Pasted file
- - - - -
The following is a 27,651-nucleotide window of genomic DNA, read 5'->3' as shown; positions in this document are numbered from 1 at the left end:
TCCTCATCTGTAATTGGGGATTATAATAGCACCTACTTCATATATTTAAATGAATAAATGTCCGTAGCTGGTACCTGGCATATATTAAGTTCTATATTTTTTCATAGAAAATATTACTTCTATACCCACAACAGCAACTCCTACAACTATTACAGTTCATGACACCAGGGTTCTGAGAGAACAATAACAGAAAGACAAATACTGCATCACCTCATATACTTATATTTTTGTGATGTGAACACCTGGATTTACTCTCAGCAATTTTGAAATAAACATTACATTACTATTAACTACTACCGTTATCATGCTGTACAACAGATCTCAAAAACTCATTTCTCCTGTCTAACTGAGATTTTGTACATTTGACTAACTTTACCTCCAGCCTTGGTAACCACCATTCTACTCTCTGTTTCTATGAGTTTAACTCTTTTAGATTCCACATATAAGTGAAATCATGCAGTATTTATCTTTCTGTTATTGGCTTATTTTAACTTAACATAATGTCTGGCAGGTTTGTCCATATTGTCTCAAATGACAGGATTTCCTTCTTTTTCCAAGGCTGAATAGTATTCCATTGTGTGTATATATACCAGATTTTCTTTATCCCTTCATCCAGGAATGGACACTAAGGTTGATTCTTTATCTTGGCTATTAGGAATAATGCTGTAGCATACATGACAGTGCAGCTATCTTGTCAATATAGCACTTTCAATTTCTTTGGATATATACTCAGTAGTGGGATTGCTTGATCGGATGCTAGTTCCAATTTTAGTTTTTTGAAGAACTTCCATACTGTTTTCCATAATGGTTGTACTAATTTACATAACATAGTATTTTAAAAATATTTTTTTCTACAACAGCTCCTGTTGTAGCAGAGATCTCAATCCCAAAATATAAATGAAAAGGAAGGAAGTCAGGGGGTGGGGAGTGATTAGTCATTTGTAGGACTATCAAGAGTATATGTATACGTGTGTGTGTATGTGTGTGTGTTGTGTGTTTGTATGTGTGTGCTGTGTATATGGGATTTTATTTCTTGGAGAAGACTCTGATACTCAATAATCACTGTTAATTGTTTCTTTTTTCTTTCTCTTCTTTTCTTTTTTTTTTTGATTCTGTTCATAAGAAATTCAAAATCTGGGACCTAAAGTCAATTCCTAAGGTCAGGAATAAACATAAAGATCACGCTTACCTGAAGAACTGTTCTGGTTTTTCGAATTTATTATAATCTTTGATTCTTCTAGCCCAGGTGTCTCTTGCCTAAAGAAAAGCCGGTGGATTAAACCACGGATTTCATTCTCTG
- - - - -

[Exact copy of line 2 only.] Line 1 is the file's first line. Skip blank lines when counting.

TCCTCATCTGTAATTGGGGATTATAATAGCACCTACTTCATATATTTAAATGAATAAATGTCCGTAGCTGGTACCTGGCATATATTAAGTTCTATATTTTTTCATAGAAAATATTACTTCTATACCCACAACAGCAACTCCTACAACTATTACAGTTCATGACACCAGGGTTCTGAGAGAACAATAACAGAAAGACAAATACTGCATCACCTCATATACTTATATTTTTGTGATGTGAACACCTGGATTTACTCTCAGCAATTTTGAAATAAACATTACATTACTATTAACTACTACCGTTATCATGCTGTACAACAGATCTCAAAAACTCATTTCTCCTGTCTAACTGAGATTTTGTACATTTGACTAACTTTACCTCCAGCCTTGGTAACCACCATTCTACTCTCTGTTTCTATGAGTTTAACTCTTTTAGATTCCACATATAAGTGAAATCATGCAGTATTTATCTTTCTGTTATTGGCTTATTTTAACTTAACATAATGTCTGGCAGGTTTGTCCATATTGTCTCAAATGACAGGATTTCCTTCTTTTTCCAAGGCTGAATAGTATTCCATTGTGTGTATATATACCAGATTTTCTTTATCCCTTCATCCAGGAATGGACACTAAGGTTGATTCTTTATCTTGGCTATTAGGAATAATGCTGTAGCATACATGACAGTGCAGCTATCTTGTCAATATAGCACTTTCAATTTCTTTGGATATATACTCAGTAGTGGGATTGCTTGATCGGATGCTAGTTCCAATTTTAGTTTTTTGAAGAACTTCCATACTGTTTTCCATAATGGTTGTACTAATTTACATAACATAGTATTTTAAAAATATTTTTTTCTACAACAGCTCCTGTTGTAGCAGAGATCTCAATCCCAAAATATAAATGAAAAGGAAGGAAGTCAGGGGGTGGGGAGTGATTAGTCATTTGTAGGACTATCAAGAGTATATGTATACGTGTGTGTGTATGTGTGTGTGTTGTGTGTTTGTATGTGTGTGCTGTGTATATGGGATTTTATTTCTTGGAGAAGACTCTGATACTCAATAATCACTGTTAATTGTTTCTTTTTTCTTTCTCTTCTTTTCTTTTTTTTTTTGATTCTGTTCATAAGAAATTCAAAATCTGGGACCTAAAGTCAATTCCTAAGGTCAGGAATAAACATAAAGATCACGCTTACCTGAAGAACTGTTCTGGTTTTTCGAATTTATTATAATCTTTGATTCTTCTAGCCCAGGTGTCTCTTGCCTAAAGAAAAGCCGGTGGATTAAACCACGGATTTCATTCTCTG